- The COVID recession resulted in the most significant “pull-forward” of income growth in modern history.
- An unprecedented amount of debt was used to plug a record output gap.
- This recession is different because income growth increased as opposed to declined. The similarity comes from the use of debt capital to blunt the negative impact of deflation.
- The outcome of the recession will ultimately be worse as the level of public and private indebtedness has breached all critical thresholds and will now have a non-linear impact on economic growth.
- Overusing one factor of the production function, specifically debt capital, has diminishing marginal returns and will result in the weakest expansionary income growth in the years to come.
A long history of recessions, dating back to the founding of the republic, has allowed us to create a template for a typical downturn in the economy. The COVID recession, mostly thanks to unprecedented government action, has distinct differences from the historical recessionary outline.
While differences appear large on the surface, a more in-depth analysis reveals a consistent fact-pattern and one that clearly emphasizes why this recession will be more damaging. We know that the “shock” to the economy was among the worst ever experienced, but here I am referring to the recovery that will undoubtedly take place when discussing why this recession will be “worse.”
Typically, during recessions, income falls for the average population.
The chart below shows seven recessions before the COVID recession with the annualized rate of real disposable income growth per capita during each recession. Prior to the COVID recession, the average recession brought income growth of -0.54%. In other words, incomes declined during the average recession.
In 2020, due to one-time stimulus checks and massively boosted unemployment benefits, so far, we have seen 32% annualized growth in income during the recession.
Real Disposable Personal Income Growth: Per Capita (Annualized Growth):
This recession is clearly different because income growth went up as opposed to going down, a significant deviation from the standard recessionary outline.
As noted, income growth soared due to government transfer payments, namely one-time stimulus checks and enhanced unemployment. Total government transfer payments reached a record 30% of total income during the crisis and has since cooled to about a quarter of total personal income.
Government Transfer Payments As A % of Total Personal Income:
At this point, we are all aware that this massive rise in income through transfer payments was facilitated by an enormous increase in public sector debt. Many have pointed out that this is akin to a “free lunch” as long as the Federal Reserve buys the debt issued to the public. This is a highly flawed analysis that disregards many core pillars of macroeconomics and a careful study of the existing problems associated with extreme levels of overindebtedness.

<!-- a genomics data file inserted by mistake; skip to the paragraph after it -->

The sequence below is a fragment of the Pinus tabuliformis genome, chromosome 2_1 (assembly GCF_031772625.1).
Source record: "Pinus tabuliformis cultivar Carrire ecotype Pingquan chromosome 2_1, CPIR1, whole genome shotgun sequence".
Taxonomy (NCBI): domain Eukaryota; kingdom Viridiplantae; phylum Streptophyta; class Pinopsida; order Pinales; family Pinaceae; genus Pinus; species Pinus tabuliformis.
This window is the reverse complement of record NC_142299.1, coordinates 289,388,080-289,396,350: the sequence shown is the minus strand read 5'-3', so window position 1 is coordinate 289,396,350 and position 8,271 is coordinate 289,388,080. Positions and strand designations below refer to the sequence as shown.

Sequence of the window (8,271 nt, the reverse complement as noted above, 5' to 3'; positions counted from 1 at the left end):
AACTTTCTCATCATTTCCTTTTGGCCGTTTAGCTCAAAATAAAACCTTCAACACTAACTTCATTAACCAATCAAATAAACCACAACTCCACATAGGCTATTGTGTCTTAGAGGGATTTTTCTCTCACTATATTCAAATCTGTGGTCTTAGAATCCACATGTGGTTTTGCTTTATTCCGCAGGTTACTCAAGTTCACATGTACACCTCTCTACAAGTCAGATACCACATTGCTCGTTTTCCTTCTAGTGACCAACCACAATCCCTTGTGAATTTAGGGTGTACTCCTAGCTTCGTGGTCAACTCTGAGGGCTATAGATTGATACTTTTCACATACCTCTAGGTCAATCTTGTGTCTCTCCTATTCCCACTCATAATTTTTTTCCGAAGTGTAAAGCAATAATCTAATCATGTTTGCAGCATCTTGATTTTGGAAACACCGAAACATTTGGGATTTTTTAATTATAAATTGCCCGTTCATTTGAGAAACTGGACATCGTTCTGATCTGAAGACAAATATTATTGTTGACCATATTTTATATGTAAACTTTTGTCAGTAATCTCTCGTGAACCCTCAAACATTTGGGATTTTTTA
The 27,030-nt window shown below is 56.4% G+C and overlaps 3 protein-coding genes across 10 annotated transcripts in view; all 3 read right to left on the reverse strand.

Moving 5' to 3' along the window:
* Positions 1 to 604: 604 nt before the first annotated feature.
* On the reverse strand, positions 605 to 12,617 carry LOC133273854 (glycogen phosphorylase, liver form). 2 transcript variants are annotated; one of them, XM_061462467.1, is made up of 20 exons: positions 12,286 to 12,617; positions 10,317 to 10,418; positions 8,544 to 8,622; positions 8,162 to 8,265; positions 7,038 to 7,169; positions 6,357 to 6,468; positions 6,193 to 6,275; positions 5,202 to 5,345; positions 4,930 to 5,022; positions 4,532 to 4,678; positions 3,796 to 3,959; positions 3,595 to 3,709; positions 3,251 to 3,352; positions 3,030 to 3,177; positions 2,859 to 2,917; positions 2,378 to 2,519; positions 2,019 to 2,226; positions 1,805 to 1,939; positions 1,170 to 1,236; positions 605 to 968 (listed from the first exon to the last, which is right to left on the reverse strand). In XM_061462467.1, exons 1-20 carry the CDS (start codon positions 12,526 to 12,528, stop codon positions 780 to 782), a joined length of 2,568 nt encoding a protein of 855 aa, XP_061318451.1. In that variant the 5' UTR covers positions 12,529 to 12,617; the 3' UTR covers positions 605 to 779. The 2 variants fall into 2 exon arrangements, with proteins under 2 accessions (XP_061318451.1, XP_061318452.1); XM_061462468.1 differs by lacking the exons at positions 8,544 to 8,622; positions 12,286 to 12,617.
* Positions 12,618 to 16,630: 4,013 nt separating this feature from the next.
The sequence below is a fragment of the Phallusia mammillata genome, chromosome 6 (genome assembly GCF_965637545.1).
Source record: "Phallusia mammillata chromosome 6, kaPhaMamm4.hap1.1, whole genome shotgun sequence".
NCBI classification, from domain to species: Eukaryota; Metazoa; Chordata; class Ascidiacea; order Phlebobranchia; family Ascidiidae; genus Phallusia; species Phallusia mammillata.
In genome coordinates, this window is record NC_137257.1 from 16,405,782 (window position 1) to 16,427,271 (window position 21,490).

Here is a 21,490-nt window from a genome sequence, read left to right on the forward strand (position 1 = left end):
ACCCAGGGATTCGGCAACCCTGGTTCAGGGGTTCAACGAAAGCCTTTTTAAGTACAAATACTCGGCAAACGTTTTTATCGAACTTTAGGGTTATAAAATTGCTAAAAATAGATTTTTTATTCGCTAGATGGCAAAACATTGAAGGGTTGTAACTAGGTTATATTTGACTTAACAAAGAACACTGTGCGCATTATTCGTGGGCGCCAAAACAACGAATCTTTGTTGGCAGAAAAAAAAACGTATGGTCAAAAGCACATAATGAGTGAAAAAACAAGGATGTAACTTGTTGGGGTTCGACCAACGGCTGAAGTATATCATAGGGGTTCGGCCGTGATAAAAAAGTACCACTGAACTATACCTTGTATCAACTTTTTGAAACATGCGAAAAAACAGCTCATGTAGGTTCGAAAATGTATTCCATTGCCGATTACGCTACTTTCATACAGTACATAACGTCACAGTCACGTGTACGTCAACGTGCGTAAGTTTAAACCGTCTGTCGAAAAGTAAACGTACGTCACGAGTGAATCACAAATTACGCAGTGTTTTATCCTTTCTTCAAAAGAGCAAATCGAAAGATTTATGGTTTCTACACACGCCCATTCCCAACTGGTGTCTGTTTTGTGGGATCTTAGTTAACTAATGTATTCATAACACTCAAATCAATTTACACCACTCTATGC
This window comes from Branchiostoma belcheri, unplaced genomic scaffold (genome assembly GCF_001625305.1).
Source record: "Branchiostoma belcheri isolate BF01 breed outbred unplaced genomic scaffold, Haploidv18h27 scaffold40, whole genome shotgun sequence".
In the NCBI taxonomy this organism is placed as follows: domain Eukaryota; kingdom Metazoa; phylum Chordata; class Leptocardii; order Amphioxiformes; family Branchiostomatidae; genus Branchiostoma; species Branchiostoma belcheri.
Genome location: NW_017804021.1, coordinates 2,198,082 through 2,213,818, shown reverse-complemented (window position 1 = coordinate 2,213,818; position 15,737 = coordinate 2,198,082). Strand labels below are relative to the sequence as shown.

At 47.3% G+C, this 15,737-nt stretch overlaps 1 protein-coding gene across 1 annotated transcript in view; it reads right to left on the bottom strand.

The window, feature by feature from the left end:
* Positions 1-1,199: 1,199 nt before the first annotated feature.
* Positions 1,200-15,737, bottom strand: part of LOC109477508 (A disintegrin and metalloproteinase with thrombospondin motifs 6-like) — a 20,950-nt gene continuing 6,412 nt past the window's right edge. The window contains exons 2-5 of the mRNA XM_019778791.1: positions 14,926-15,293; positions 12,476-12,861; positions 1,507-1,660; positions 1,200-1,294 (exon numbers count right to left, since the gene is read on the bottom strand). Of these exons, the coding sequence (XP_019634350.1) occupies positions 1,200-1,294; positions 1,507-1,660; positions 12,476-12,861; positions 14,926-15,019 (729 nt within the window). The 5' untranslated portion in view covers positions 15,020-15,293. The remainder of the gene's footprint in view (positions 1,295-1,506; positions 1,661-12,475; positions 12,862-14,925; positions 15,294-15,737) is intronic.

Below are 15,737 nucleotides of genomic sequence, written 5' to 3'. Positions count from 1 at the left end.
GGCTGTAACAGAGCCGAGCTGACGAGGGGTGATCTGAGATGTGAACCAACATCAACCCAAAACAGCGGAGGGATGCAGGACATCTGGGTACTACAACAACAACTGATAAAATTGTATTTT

Using assumptions which are likely too low, total nonfinancial debt as a % of GDP will surge to 310%, breaching the cumulative threshold outlined in the BIS paper, “The Real Effects of Debt,” the level at which debt starts to have a nonlinear negative impact on economic growth.
It is important to note that the paper specifically excluded any mention of massive inflation as a result of overindebtedness and instead emphasized the drag on growth.
In fact, there have been dozens of papers written about the impacts of extreme levels of debt; virtually none cite high inflation as the result unless the central bank’s liabilities become legal tender, something discussed at the conclusion of this note.
Total Nonfinancial Debt As A % of GDP:
Furthermore, assuming that the Central Bank can buy the debt of the government, thereby allowing fiscal policy to generate inflation, disregards the well documented diminishing marginal returns proposition.
The production function says economic output is determined by how technology interacts with the factors of production: land, labor, and capital.
Overusing one factor of production has substantial evidence of diminishing marginal gains.
With total nonfinancial debt to GDP soaring to 310%, the US has eclipsed all peaks in total debt dating back to the 1800s.
Clearly, we are overusing debt capital, and more specifically, government debt capital.